For the last six years I've blogged anonymously here at F/A. I decided to blog anonymously because I wanted to be able to write about whatever I wanted without worrying about it having an impact on my real life. It wasn't any grand strategy of creative freedom. F/A began as an exploration of blogging, then a new technology and cultural phenomenon that I thought I should understand.
For the first year of blogging, over on Blogger, I was so anonymous my wife didn't even know what I was up to. For the first few months, as I developed a voice and got familiar with the technology, I don't think anyone even read what I wrote. Then one day I wrote something about cartoonist Ted Rall, and someone linked to it, and I got comments. I have no idea how anyone found me, but suddenly I was on the web, live and with a (tiny) audience.
Not long after that I moved over to Typepad, which allowed the posting of pictures and captured rudimentary traffic data. When my wife told her siblings what I was doing, I got as mad at her as I ever get because all of a sudden people who knew me in real life were watching me on the web. I got used to it and they're now regulars here, commenting occasionally and sending me things to write about. But my own family doesn't know much about this; I have a brother who drops by once in a while, but that's about it. I enjoy being able to spout off without having to live down what I write.
A couple of weeks ago, I decided to try something new: a presence on the web that is deliberately anything but anonymous. Under my real name, with real information about my life and a real picture of me right there on the front page, I signed up for Facebook. My motivation for going on Facebook is a lot like my motivation for blogging: it's something I feel like I need to understand. Social media are a huge cultural phenomenon and an emerging factor in my business, so I'm in the midst of an aggressive effort to participate and understand. I'm spending four or five hours a day exploring and reading and asking around, and my schedule for the next month is full of lunch and cocktail appointments with smart people who've thought about this more than I have.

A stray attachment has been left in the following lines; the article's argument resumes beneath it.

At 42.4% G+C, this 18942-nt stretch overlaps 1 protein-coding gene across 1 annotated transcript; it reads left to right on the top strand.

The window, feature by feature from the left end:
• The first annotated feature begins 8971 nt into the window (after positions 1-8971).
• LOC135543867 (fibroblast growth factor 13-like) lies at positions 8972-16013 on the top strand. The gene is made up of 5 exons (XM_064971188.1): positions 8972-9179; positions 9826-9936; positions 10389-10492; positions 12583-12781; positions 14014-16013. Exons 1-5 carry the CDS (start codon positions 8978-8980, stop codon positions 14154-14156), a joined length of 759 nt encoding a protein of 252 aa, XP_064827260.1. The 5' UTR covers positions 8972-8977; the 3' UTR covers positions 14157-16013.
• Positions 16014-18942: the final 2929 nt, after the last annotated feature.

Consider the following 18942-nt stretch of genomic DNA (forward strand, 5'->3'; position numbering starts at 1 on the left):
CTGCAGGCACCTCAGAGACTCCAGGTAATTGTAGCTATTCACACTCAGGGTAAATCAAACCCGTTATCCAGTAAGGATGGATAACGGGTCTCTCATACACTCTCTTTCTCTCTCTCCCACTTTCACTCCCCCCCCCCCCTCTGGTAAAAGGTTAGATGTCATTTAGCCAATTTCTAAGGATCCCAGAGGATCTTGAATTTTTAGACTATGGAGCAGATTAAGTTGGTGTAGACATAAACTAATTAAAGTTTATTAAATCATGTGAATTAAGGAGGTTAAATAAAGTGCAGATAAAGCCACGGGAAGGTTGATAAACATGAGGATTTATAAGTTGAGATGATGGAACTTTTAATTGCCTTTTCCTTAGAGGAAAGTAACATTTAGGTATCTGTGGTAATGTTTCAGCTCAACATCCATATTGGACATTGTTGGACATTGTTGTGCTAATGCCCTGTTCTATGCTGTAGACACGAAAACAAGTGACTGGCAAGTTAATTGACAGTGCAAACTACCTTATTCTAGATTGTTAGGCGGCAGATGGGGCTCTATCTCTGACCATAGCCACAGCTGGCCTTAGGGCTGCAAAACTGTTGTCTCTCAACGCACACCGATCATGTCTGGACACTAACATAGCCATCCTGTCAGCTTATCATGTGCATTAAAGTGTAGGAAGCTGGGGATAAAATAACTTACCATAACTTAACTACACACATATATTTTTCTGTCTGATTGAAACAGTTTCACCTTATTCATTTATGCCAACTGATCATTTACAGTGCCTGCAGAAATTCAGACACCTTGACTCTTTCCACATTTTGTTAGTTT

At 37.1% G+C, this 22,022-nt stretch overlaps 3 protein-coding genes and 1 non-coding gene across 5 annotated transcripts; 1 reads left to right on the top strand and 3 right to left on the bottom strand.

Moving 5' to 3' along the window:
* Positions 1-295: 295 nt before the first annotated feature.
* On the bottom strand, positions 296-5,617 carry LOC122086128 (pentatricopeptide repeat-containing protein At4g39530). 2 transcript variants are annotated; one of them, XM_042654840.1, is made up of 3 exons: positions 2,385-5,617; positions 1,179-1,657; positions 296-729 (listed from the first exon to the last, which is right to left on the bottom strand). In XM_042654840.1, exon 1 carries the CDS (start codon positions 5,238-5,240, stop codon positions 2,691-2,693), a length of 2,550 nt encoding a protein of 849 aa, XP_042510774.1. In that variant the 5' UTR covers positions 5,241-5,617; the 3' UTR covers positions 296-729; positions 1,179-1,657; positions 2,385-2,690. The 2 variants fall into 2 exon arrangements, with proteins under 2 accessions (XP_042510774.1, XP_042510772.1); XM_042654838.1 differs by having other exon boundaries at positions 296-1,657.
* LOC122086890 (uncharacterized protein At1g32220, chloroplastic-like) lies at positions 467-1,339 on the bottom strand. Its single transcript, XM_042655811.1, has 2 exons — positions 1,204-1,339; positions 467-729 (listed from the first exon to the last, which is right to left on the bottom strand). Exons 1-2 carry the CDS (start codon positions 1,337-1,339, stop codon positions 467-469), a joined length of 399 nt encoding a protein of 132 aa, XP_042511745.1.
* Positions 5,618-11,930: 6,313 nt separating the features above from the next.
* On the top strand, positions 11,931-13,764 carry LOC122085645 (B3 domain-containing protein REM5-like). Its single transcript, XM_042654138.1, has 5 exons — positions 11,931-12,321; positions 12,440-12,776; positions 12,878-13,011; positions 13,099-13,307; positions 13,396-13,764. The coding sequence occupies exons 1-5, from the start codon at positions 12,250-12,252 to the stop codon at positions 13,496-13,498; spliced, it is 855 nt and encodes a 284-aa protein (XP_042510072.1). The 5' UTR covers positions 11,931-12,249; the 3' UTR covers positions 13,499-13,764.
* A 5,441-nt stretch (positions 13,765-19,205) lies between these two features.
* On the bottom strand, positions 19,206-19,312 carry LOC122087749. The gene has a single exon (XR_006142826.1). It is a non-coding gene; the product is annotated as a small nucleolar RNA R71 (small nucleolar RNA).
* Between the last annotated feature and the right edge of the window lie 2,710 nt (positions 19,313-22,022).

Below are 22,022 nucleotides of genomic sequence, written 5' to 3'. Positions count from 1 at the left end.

For now, there's not going to be much crossover between F/A and my Facebook self. Maybe that'll change some day, but for now, this is this and that is that. When I'm on Facebook, I'll miss the anonymity of blogging, and when I'm blogging I'll miss the ready-made interactive audience of social media, which will go out and find friends for you if you can't find them yourself.
There are a couple of my regular readers who know enough about me that they could find me on Facebook; maybe everyone could if they strung together enough clues and searched hard enough. I don't know why you'd do that. Believe me: I'm really not that interesting.
Still, I'm going to ask those of you who either know me or who can find me to please respect my anonymity. I'm less concerned about F/A readers finding me on Facebook than I am about Facebook readers finding me on F/A. Trust me: if the people I work with knew how much I write about women's undergarments, no one would go to lunch or out for drinks with me ever again.
So if you come across me over there, please let's keep this blog just between us girls.